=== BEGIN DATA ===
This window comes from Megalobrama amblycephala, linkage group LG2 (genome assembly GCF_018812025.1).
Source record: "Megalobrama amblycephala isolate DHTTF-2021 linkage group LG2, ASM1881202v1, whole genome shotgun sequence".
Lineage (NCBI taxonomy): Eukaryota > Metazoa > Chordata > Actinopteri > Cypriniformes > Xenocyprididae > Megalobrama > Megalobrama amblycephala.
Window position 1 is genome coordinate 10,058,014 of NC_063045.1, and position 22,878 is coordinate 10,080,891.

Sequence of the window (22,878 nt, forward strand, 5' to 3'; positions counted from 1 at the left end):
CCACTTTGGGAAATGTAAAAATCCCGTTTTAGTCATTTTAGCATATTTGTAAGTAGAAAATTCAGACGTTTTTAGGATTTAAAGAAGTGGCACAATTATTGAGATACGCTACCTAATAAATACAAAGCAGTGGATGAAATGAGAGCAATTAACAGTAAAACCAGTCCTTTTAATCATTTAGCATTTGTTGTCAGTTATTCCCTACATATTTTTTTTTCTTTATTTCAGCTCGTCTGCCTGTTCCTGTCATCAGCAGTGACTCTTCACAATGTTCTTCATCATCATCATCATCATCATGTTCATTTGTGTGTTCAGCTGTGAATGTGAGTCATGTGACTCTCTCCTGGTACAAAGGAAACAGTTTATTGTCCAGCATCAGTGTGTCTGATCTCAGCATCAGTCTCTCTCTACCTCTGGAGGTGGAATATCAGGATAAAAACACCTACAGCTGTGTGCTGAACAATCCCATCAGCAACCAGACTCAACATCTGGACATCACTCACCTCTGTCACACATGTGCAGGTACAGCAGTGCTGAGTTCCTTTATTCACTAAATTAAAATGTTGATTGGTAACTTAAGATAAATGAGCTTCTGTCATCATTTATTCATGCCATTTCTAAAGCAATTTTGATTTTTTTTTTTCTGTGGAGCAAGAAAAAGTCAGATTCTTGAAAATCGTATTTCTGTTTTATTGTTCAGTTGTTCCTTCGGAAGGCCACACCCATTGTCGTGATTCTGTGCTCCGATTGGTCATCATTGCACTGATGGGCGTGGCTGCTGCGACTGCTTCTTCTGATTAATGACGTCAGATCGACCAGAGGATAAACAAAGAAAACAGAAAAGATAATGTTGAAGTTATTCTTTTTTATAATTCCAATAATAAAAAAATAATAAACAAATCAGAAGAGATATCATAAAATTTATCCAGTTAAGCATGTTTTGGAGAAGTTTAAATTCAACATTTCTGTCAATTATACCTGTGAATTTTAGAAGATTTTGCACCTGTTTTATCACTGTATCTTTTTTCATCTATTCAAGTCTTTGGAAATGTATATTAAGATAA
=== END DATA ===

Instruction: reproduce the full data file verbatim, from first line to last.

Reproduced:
This window comes from Megalobrama amblycephala, linkage group LG2 (genome assembly GCF_018812025.1).
Source record: "Megalobrama amblycephala isolate DHTTF-2021 linkage group LG2, ASM1881202v1, whole genome shotgun sequence".
Lineage (NCBI taxonomy): Eukaryota > Metazoa > Chordata > Actinopteri > Cypriniformes > Xenocyprididae > Megalobrama > Megalobrama amblycephala.
Window position 1 is genome coordinate 10,058,014 of NC_063045.1, and position 22,878 is coordinate 10,080,891.

Sequence of the window (22,878 nt, forward strand, 5' to 3'; positions counted from 1 at the left end):
CCACTTTGGGAAATGTAAAAATCCCGTTTTAGTCATTTTAGCATATTTGTAAGTAGAAAATTCAGACGTTTTTAGGATTTAAAGAAGTGGCACAATTATTGAGATACGCTACCTAATAAATACAAAGCAGTGGATGAAATGAGAGCAATTAACAGTAAAACCAGTCCTTTTAATCATTTAGCATTTGTTGTCAGTTATTCCCTACATATTTTTTTTTCTTTATTTCAGCTCGTCTGCCTGTTCCTGTCATCAGCAGTGACTCTTCACAATGTTCTTCATCATCATCATCATCATCATGTTCATTTGTGTGTTCAGCTGTGAATGTGAGTCATGTGACTCTCTCCTGGTACAAAGGAAACAGTTTATTGTCCAGCATCAGTGTGTCTGATCTCAGCATCAGTCTCTCTCTACCTCTGGAGGTGGAATATCAGGATAAAAACACCTACAGCTGTGTGCTGAACAATCCCATCAGCAACCAGACTCAACATCTGGACATCACTCACCTCTGTCACACATGTGCAGGTACAGCAGTGCTGAGTTCCTTTATTCACTAAATTAAAATGTTGATTGGTAACTTAAGATAAATGAGCTTCTGTCATCATTTATTCATGCCATTTCTAAAGCAATTTTGATTTTTTTTTTTCTGTGGAGCAAGAAAAAGTCAGATTCTTGAAAATCGTATTTCTGTTTTATTGTTCAGTTGTTCCTTCGGAAGGCCACACCCATTGTCGTGATTCTGTGCTCCGATTGGTCATCATTGCACTGATGGGCGTGGCTGCTGCGACTGCTTCTTCTGATTAATGACGTCAGATCGACCAGAGGATAAACAAAGAAAACAGAAAAGATAATGTTGAAGTTATTCTTTTTTATAATTCCAATAATAAAAAAATAATAAACAAATCAGAAGAGATATCATAAAATTTATCCAGTTAAGCATGTTTTGGAGAAGTTTAAATTCAACATTTCTGTCAATTATACCTGTGAATTTTAGAAGATTTTGCACCTGTTTTATCACTGTATCTTTTTTCATCTATTCAAGTCTTTGGAAATGTATATTAAGATAA